This story was first published in Adventure.com

In a Cape Town district almost untouched by tourism, graffiti culture is helping a new generation find their voice, and travelers are beginning to take note. Tayla Gentle visits the locals taking their township’s image into their own hands.

The township of Langa has always had something of a pioneering spirit. Back in March 1960, at the height of apartheid, a 23-year-old student led over 30,000 protestors through the streets of Cape Town. It was a turning point in South African politics—and it all started in Langa.

One of the country’s oldest townships, Langa was created in 1927 as a place of forced housing for black South Africans and has seen more than its fair share of resistance, massacre and more. But today, this sprawling cluster of brick, tin and timber is home to the voices of a new generation; a place of emerging art, cool homestays and welcoming bars.

One of those voices belongs to Thulani, a sharp-eyed local who’s essentially the unofficial mayor of Langa, by my estimations. He’s giving me the royal street tour, by foot and by kombi bus, and I can’t help but feel as if I’m on an official visit with the president.

As we’re shaking hands with wrinkled old ladies and high-fiving kids, like candidates on the campaign trail, Thulani explains that Langa has long been a place of revolution but it’s only beginning to become a destination.

In 2015, Langa found itself in the international spotlight when Red Bull brought its Amaphiko Academy, a social empowerment program, and a bunch of the world’s best graffiti artists, to the township. It was the first time Langa had been seen as more than just an apartheid-era housing estate—and it was all thanks to its graffiti culture.

Since then the tourism has been slow, but steady. Whereas five years ago, a traveler wouldn’t dare stay the night in Langa, today you can grab an Airbnb and join your hosts for breakfast. Where 1960 saw Langa kids marching the streets, today Langa’s young revolutionaries are choosing creativity as their mode of protest—and graffiti as their expression. And this street art movement is exactly what’s brought me here, to a district that has been, until recently, almost untouched by tourism.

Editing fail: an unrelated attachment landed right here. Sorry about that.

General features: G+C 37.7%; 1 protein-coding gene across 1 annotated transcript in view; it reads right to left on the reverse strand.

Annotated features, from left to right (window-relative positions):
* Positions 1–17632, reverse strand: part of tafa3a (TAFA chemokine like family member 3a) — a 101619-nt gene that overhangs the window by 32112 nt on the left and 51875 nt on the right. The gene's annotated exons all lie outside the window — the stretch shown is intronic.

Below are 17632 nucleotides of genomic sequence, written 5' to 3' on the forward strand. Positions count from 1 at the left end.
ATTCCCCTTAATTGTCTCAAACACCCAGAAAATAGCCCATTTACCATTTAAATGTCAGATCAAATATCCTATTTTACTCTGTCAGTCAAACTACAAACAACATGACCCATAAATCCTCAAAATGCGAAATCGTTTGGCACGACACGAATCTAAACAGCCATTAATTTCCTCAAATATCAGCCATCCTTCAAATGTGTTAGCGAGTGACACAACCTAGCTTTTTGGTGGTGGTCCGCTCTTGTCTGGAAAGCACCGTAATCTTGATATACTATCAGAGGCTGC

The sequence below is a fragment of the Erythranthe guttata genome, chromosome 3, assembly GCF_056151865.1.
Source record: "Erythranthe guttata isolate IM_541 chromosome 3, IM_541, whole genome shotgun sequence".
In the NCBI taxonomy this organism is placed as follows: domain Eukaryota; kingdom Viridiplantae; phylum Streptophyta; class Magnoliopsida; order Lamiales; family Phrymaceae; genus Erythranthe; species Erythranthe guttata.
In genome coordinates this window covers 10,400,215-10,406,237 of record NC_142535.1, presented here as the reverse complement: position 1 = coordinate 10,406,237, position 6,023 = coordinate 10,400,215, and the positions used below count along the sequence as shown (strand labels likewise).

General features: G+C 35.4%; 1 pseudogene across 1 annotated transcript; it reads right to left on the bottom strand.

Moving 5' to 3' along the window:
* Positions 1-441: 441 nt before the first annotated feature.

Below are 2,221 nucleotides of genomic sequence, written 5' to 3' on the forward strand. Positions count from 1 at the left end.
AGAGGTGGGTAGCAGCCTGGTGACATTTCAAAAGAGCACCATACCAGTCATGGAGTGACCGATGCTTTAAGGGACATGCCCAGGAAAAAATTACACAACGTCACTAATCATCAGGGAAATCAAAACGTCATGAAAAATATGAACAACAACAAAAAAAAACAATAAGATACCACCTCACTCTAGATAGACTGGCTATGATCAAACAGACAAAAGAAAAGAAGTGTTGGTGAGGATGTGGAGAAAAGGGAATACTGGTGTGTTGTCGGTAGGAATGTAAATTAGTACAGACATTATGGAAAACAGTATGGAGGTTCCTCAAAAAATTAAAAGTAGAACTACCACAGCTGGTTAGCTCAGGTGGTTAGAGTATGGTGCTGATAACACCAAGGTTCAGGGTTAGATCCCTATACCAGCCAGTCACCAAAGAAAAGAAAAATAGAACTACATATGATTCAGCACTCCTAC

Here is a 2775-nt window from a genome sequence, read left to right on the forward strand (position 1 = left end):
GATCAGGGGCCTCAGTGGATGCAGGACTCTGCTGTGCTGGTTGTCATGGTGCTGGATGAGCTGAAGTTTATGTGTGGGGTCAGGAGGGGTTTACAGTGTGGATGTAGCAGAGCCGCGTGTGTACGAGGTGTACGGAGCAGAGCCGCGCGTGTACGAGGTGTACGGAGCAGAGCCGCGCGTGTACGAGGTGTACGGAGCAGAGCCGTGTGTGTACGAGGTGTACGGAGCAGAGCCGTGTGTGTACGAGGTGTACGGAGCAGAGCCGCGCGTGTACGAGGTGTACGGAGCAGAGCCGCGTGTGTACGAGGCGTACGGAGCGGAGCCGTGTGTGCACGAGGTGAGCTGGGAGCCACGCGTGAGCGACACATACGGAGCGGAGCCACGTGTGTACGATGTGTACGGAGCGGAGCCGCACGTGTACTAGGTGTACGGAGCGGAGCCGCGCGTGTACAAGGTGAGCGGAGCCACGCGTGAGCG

Langa is beautiful in its own way. I wasn’t prepared for the eclectic collection of housing: Two-storey palaces sit beside tin sheds, suburban streets are disrupted by dilapidated lean-tos while classrooms, corner stores and council houses vie for space at busy intersections. And what’s more, I’ve never seen a better view of Table Mountain. Like a big, friendly giant, the icon stands sentinel, letting locals tell the time with its shadows.
I’m not surprised when Thulani casually mentions that Denzel Washington has filmed a movie here (2012’s Safe House) and that the neighborhood around the corner birthed Cape Jazz, a genre of jazz specific to Cape Town. The Langa light at golden hour is a photographer’s dream and the salty sweet donuts from the local ‘McDonalds’ deserve Michelin-star recognition—they taste even better when eaten to the soundtrack of Afrobeat pumping from the stereos of passing cars. Langa oozes cool, and we haven’t even got to the art yet.

Almost every inch of Langa’s public wall space has been doused in color. National athletes are immortalized in huge murals, stencils of masked superheroes promise equality, and thirsty pink elephants bemoan climate change.

“Langa has been shaped by street culture,” Thulani says, as he hangs out the kombi window and pointing to a famous piece by local artist Falk One. “What you’re seeing right now is a breakdown of race. We want the young kids to know that there are no real colors except the ones on the wall.”